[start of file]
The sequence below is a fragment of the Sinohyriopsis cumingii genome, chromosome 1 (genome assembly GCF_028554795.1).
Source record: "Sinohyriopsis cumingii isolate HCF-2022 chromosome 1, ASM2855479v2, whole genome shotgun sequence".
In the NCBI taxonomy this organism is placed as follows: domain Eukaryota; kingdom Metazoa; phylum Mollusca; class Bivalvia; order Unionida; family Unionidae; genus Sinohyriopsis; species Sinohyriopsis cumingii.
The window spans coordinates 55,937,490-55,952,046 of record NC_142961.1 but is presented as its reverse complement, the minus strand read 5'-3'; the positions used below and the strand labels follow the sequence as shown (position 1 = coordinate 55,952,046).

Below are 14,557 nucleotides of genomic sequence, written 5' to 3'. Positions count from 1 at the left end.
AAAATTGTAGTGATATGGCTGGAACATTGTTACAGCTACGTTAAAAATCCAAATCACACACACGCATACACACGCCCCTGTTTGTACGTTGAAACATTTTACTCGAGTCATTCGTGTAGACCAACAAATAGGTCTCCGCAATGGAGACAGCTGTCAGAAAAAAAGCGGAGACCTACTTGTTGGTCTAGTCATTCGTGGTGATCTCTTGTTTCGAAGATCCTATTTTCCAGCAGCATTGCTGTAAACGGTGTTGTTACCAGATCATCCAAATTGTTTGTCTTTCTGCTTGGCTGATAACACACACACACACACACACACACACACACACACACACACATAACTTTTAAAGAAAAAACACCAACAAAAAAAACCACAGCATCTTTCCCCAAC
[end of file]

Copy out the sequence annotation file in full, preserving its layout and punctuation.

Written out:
The sequence below is a fragment of the Sinohyriopsis cumingii genome, chromosome 1 (genome assembly GCF_028554795.1).
Source record: "Sinohyriopsis cumingii isolate HCF-2022 chromosome 1, ASM2855479v2, whole genome shotgun sequence".
In the NCBI taxonomy this organism is placed as follows: domain Eukaryota; kingdom Metazoa; phylum Mollusca; class Bivalvia; order Unionida; family Unionidae; genus Sinohyriopsis; species Sinohyriopsis cumingii.
The window spans coordinates 55,937,490-55,952,046 of record NC_142961.1 but is presented as its reverse complement, the minus strand read 5'-3'; the positions used below and the strand labels follow the sequence as shown (position 1 = coordinate 55,952,046).

Below are 14,557 nucleotides of genomic sequence, written 5' to 3'. Positions count from 1 at the left end.
AAAATTGTAGTGATATGGCTGGAACATTGTTACAGCTACGTTAAAAATCCAAATCACACACACGCATACACACGCCCCTGTTTGTACGTTGAAACATTTTACTCGAGTCATTCGTGTAGACCAACAAATAGGTCTCCGCAATGGAGACAGCTGTCAGAAAAAAAGCGGAGACCTACTTGTTGGTCTAGTCATTCGTGGTGATCTCTTGTTTCGAAGATCCTATTTTCCAGCAGCATTGCTGTAAACGGTGTTGTTACCAGATCATCCAAATTGTTTGTCTTTCTGCTTGGCTGATAACACACACACACACACACACACACACACACACACACACACATAACTTTTAAAGAAAAAACACCAACAAAAAAAACCACAGCATCTTTCCCCAAC